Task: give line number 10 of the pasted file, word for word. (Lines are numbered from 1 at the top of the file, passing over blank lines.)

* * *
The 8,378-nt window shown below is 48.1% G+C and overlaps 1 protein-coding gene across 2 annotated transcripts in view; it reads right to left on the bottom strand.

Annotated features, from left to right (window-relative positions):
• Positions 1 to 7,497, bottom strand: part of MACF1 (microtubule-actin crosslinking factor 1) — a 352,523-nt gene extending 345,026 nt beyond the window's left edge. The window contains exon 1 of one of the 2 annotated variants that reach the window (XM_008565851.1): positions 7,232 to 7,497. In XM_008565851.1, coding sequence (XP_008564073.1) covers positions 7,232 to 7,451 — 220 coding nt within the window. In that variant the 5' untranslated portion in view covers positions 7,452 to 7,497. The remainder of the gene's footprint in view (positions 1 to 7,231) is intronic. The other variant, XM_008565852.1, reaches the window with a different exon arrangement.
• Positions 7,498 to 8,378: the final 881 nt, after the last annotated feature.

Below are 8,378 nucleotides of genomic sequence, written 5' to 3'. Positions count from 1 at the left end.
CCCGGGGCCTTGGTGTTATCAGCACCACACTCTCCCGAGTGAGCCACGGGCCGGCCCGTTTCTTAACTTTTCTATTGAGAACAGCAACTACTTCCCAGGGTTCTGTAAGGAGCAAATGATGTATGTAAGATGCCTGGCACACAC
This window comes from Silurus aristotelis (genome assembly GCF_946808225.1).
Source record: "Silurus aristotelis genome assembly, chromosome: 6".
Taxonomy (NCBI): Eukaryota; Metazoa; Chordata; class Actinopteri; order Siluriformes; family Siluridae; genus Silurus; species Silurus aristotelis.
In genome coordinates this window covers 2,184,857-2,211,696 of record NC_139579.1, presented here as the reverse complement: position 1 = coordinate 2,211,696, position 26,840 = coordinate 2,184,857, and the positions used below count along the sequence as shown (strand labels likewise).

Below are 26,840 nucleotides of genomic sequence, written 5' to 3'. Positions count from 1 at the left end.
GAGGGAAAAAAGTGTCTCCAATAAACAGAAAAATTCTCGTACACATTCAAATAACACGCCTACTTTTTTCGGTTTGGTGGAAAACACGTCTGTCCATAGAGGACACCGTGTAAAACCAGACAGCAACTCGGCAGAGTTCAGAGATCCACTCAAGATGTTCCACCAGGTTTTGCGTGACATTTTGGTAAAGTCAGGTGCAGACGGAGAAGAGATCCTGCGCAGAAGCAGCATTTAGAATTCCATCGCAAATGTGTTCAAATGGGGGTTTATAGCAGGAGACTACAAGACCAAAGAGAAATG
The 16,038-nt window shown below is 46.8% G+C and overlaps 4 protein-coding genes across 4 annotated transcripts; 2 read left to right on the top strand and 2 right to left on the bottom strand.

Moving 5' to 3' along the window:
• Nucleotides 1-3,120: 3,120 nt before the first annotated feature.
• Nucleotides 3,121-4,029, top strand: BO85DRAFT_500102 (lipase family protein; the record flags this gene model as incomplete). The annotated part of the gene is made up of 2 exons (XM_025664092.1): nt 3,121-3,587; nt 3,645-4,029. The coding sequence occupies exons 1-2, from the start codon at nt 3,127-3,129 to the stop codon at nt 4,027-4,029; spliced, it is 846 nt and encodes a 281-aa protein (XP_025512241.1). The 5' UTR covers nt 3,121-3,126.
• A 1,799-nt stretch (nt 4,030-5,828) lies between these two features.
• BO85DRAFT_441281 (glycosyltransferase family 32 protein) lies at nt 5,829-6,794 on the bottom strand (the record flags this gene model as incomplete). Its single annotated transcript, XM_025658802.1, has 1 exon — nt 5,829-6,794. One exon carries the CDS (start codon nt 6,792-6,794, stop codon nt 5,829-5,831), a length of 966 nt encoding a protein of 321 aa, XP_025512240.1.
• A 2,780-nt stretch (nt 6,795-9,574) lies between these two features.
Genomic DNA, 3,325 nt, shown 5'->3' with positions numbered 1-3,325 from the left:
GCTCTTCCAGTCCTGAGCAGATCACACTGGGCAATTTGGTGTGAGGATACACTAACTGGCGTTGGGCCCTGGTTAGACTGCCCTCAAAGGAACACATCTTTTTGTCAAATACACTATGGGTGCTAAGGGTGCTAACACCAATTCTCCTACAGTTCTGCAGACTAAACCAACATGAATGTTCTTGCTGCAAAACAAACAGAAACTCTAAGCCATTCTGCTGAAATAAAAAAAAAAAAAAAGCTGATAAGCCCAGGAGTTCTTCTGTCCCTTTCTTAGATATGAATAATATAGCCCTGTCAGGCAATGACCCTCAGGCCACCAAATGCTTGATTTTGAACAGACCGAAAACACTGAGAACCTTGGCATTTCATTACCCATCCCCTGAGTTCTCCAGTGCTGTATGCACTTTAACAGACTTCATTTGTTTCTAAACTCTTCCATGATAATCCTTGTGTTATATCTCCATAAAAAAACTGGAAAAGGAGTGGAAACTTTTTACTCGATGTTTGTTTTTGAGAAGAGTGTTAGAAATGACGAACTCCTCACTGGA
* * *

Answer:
In genome coordinates this window covers 2,184,857-2,211,696 of record NC_139579.1, presented here as the reverse complement: position 1 = coordinate 2,211,696, position 26,840 = coordinate 2,184,857, and the positions used below count along the sequence as shown (strand labels likewise).